Can IT Philosophy Change Future Of Sake?

Another strong point of Sequoia Sake Brewery is their background for the IT industry. For instance, they introduce a thermal management system: in Japan, traditional sake breweries often require their workers to stay overnight to control the temperature of koji (malted rice) room. Using this system, however, they can find the status of their sake soon even at home because the alert rings when the room temperature exceeds a certain value. Using this system, also, they can control logs easily.

“It’s not up-to-date technology, but those who came from Japanese traditional breweries get surprised at this. Our background for the IT industry might let us introduce such a system naturally.”

Not only the equipment but also the view of business also reflects their IT background. In the same way as fast-changing IT industry, Sequoia Sake Brewery is always challenging new and innovative approaches.

I don’t have a belief that there is only one correct way working forever for business. In this day and age, if you cling to an old way, it is difficult to keep your business over 3 years. We should think new approaches every day. We should just challenge what we expect interesting.”

Noriko explained about “the agile method,” the way current IT companies introduce to their software development. A few decades ago, the IT industry required making a specification and carrying out a product test for each project. For the agile method, however, they don’t aim to create an immaculate product at first: they give it to the world as a trial and continue improvement little by little, seeing users’ reactions. As you can see services by Google or Facebook that change from day to day, this method is the mainstream for the current IT businesses.

“Though sake is kind of traditional product, it has a lot of potentials to accept innovative challenges. There should be pros and cons, but we want to take an advantage of such a background.”

One of their challenges has produced Barrel-aged series – three months aged sake flavored with red and white Napa Valley Wine and bourbon whiskey made in California.

“The label says that ‘American frontier spirit meets Japanese tradition.’ We want to make such products that can breathe a new life into the declining Japan’s sake industry.”

Towards The Future Of Sake In US

The amount of sake imported from Japan to the US has been increasing year by year. Even though sake has certainly gained increasing recognition in this country, Noriko sees the actual status with calm eyes. “People here regard sake just as a part of Japanese food culture. They just enjoy it as if they enjoy the culture of Japan, not focus on sake itself.”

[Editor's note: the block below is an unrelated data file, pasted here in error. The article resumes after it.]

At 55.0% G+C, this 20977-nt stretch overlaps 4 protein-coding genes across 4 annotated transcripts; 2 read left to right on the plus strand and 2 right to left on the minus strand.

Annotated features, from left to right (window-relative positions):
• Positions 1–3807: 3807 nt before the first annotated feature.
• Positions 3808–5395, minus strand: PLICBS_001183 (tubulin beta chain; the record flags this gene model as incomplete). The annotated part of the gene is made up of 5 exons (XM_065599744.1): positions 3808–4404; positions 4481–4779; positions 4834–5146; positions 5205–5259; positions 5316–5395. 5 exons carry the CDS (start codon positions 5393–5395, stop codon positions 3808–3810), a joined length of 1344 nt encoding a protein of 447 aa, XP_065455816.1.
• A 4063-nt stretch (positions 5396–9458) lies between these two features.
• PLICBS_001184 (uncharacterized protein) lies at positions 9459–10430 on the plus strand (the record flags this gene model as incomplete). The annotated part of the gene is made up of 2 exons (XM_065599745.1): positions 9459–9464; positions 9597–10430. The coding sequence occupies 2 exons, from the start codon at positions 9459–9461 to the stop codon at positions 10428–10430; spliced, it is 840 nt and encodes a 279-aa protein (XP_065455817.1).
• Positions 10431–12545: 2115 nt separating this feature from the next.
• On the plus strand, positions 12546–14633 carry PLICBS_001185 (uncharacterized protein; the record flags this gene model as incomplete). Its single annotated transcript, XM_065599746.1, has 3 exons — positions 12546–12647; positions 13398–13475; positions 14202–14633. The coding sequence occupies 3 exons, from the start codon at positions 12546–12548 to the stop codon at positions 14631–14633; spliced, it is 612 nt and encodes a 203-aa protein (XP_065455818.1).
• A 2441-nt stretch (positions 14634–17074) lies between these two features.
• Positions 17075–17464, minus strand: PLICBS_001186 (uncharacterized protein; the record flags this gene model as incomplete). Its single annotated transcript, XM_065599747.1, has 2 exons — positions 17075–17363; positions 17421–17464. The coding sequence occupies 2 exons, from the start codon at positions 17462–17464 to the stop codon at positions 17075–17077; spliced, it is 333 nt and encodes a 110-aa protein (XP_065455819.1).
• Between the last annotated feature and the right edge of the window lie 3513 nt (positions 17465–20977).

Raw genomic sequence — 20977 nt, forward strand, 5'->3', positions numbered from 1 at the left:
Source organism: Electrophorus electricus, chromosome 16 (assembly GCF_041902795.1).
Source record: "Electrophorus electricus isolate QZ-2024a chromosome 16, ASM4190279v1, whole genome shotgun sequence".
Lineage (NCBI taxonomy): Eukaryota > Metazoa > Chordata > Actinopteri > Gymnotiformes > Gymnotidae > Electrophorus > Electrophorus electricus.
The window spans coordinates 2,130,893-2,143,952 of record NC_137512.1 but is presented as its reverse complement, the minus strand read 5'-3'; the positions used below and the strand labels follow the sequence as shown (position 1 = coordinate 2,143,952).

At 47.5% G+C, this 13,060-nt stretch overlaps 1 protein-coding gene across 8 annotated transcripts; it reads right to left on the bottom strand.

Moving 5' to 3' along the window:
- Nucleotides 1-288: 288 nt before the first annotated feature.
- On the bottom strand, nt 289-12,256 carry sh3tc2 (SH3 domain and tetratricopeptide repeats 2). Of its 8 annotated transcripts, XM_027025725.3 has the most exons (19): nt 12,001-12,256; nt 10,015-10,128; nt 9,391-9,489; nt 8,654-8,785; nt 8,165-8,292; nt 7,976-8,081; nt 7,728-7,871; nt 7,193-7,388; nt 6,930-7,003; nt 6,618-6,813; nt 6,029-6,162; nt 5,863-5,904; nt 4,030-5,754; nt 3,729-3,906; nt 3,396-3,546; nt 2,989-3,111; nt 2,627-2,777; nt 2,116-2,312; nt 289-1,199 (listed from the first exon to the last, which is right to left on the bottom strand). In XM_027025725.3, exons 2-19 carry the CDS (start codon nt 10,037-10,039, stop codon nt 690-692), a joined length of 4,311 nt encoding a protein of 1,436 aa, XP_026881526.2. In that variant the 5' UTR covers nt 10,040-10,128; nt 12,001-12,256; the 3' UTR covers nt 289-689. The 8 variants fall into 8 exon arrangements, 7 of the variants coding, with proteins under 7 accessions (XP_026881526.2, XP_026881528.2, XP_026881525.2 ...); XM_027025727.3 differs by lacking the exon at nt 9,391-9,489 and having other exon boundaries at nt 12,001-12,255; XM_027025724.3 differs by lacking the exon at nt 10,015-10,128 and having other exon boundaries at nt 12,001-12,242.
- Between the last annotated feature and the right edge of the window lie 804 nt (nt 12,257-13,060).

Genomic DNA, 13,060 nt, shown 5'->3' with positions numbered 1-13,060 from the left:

In fact, the sake consumption way in the US is different from that in Japan.

“For example, a custom of buying sake at a liquor store then drinking it at home has not taken root here yet. Today, in Japan, we can buy wine at convenience stores or supermarkets, but it was only available in Italian or French restaurants when I was a university student. Just like this, for most American people, sake is what they drink only at Japanese restaurants.”

One of the strong points of sake, whose ingredients are rice and water, is that it goes well with any kind of food, not only Japanese food but also Italian, French, American, ethnic, etc. While Sequoia Sake Brewery is trying to market their products to various genres of restaurants, 90% of their customers are actually Japanese restaurants.

“Our main customers are American-owned Japanese restaurants or restaurants managed by young Japanese owners. Conservative Japanese restaurateurs don’t accept our sake because they don’t believe the quality of American domestic sake: on the other hand, young owners are open-minded and deal with our products if they like the flavor.”

Sequoia Sake Brewery keeps challenging new products with free-minded perspective from the US. However, Noriko understands that they can try innovative and creative sake on the premise that they can make traditional and solid one.

Sequoia Sake Brewery’s products are made from Calrose rice made in California: its ancestry is Wataribune, a kind of sakamai (rice appropriate for sake brewing rather than eating) brought into the US by Japanese immigrants after World Wars. This is because Calrose is more crumbly than general eating rice in Japan, but its character works well for sake brewing.

However, the quality of Calrose is uneven depending on farmers. Because big sake companies have priority to choose rice, Jake and Noriko had a hard time to procure good quality rice when they started their business. Recently, they are trying to make their rice better enthusiastically, through establishing good relationships with farmers and cooperating with UC Davis, a university located in Bay Area famous for winemaking program.

“Of course we feel happy when we can make tasty sake with good rice, but it is also the harsh fact that the quality of sake is influenced by the quality of rice. Due to my IT background, I feel agricultural project progresses very slowly, but we have no choice: our situation sometimes can be beyond our control. We have to establish ecosystem patiently – otherwise, we can’t brew tasty sake.